A recent study from Tulane University suggests that incorporating a simple daily habit of climbing stairs could significantly reduce the risk of heart disease, with the potential to lower it by 20%. The study, published in Atherosclerosis, challenges the conventional wisdom of achieving 10,000 steps per day and instead promotes the idea that just taking at least 50 steps by ascending stairs can yield substantial cardiovascular benefits.
Cardiovascular diseases like atherosclerotic cardiovascular disease (ASCVD), coronary artery disease, and stroke are leading global causes of illness and death. The study, based on data from 450,000 adults in the UK Biobank, assessed participants’ susceptibility to cardiovascular disease through various factors, including family history and lifestyle habits. The results showed that daily stair climbing had a more significant impact on reducing cardiovascular disease risk in individuals who were less susceptible. However, even those with higher susceptibility saw their risk effectively offset by this daily practice.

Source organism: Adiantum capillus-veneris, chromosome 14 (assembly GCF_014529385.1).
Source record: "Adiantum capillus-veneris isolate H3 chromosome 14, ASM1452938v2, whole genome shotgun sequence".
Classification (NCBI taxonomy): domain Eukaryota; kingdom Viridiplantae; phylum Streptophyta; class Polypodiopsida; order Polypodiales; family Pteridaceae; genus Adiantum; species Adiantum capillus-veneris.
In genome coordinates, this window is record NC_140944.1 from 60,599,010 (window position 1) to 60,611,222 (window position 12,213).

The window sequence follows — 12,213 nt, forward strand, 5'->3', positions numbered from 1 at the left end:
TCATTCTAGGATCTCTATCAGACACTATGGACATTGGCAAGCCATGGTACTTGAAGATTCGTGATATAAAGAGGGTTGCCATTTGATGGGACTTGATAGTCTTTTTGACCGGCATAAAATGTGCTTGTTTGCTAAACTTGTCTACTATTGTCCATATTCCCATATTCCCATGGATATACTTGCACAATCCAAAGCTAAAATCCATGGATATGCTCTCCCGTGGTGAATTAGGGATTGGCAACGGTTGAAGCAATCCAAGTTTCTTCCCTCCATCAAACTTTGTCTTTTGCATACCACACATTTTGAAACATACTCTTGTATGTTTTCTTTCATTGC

Dr. Lu Qi, co-corresponding author of the study, emphasized the accessibility and affordability of stairs as an exercise option for the general population. Stair climbing is considered a time-efficient way to enhance cardiorespiratory fitness and improve lipid profiles, especially for those who struggle to meet current physical activity recommendations. These findings highlight the potential of stair climbing as a primary preventive measure for ASCVD, promoting heart health with a straightforward and cost-effective daily activity.
Re-reported from the article originally published in The ANI English